Also in the News

Torture Continues in Nepal, Zimbabwe, and the Ukraine

In a report released Tuesday, Advocacy Forum Nepal, a human rights NGO, announced that the Nepalese Army and Nepalese Maoist rebels are equal opportunity torturers. The AFN has recorded over 1,300 new cases since April 2006. In that same time period, nearly 28% of detainees claim they were tortured, with minors suffering the worse abuse.
According to the Zimbabwe Human Rights Forum, torture is on the upswing for the third straight year in Zimbabwe, with 300 alleged cases occuring so far this year. Along with Angola, Zimbabwe is the only Southern African Development Community (SADC) that refuses to sign the International Convention on Torture. There are 14 nations in the SADC.
You most definitely don't want to be arrested in the Ukraine. According to reports filed by the UN Committee Against Torture, the Council of Europe, and the International Helsinki Federation for Human Rights, Ukrainians are regularly subjected to torture from the moment of their arrest to their subsequent conviction and imprisonment. As detainees, they're tortured to elicit "confessions." As convicted criminals, they're tortured just because guards enjoy ass-kicking.

UK Attorney General Calls for Investigation

Lord Goldsmith, the UK Attorney General who will soon vacate his post, earlier this week called for an inquiry into allegations that British troops stationed in Iraq have tortured detainees. Goldsmith's call comes on the heels of the acquittal of members of the Queen's Lancashire Regiment accused of prisoner abuse.

More Revelations of Cheney's Involvement in Prisoner Abuse

In Part II of their series on the Vice (and I do mean vice) Presidency of Dick Cheney, Barton Gellman and Jo Becker chronicle Cheney's hardline defense of torture in the war on terror that led to the administration's notorious distinction between illegal torture and permissible cruelty in the treatment of detainees.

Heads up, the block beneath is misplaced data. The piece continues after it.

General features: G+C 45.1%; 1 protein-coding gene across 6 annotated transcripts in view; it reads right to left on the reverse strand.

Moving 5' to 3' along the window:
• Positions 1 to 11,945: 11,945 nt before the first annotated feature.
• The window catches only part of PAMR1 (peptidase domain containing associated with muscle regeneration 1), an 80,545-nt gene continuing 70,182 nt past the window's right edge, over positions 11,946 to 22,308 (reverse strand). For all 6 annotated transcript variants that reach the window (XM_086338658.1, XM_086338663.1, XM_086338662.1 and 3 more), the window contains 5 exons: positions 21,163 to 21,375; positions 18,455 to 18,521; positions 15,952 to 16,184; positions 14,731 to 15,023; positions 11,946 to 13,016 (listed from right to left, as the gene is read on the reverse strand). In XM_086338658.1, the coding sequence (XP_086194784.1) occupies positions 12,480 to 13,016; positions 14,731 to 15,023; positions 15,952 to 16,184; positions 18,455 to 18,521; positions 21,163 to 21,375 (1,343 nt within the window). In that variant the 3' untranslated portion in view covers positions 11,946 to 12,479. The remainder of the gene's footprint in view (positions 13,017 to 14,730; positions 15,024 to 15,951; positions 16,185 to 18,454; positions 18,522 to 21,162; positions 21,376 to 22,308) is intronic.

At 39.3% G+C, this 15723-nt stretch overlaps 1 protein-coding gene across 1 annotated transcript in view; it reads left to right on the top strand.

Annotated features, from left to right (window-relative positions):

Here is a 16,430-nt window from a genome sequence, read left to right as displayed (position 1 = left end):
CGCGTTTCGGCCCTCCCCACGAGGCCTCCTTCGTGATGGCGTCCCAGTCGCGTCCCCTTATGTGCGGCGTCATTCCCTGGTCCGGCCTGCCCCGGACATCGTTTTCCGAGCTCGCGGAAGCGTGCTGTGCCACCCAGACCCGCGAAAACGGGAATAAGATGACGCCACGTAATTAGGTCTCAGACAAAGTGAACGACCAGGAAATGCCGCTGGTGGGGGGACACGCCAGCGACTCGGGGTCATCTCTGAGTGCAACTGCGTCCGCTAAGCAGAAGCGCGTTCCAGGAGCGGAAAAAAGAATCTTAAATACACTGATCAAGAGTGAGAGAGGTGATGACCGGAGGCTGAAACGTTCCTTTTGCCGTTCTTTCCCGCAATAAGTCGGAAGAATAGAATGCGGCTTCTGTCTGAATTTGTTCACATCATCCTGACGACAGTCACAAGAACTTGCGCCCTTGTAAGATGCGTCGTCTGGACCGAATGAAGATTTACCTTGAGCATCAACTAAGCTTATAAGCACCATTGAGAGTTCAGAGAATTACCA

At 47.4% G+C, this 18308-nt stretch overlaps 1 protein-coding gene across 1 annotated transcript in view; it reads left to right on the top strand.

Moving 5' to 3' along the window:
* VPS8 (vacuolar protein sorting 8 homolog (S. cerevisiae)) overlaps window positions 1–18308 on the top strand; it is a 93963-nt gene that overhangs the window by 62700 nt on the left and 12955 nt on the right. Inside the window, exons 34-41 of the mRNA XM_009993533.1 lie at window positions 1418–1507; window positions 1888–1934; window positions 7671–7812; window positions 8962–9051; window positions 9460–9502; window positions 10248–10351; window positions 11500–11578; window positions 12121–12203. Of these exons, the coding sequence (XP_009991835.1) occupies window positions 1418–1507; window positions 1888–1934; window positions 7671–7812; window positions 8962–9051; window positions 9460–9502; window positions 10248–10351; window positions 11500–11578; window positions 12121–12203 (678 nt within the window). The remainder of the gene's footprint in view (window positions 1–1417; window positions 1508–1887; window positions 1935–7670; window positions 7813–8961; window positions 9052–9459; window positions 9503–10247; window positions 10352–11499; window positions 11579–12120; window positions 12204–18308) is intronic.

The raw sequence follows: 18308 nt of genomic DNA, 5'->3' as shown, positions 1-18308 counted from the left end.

(Hat tip to Kim)

Wednesday, June 27, 2007

Bloggers on Torture: Volume 2

Dr. James Benjamin at a fantastic blog called The Left End of the Dial V2.0 offers an equally fantastic post entitled Torture: A Tentative Definition and Outline of Causative Factors. The post is an abbreviation of a longer scholarly article that's currently in press.

As an aggression researcher, James is interested in the psychological and social factors that contribute to the emergence of torture. He closely examines a number of causal possibilities, dividing them into "distal," or longterm background factors that influence one's readiness to engage in violence, and "proximate," or immediate, situational ones. Very insightful stuff!
Photographic Appendix
D.W. Horstkoetter, a seminarian at Union Theological and blogmaster of flying.farther, participated in public witness yesterday to commemorate the International Day in Support of Torture Victims. Check out the wonderful photos he took. (They may take some time to load, so be patient. They're well worth the wait.) Thanks, D.W.!

The Open Invitation to contribute to the

still stands!

Post your thoughts on the question

"What is torture, and is it necessarily immoral?"

(or any variant of said question),

let me know, and the Maiden will link to it.

Tuesday, June 26, 2007

Speaking of Disappear: Did you Know that Today Is Torture Awareness Day?

What? You didn't know? You haven't heard?

Yeah. How 'bout that, huh?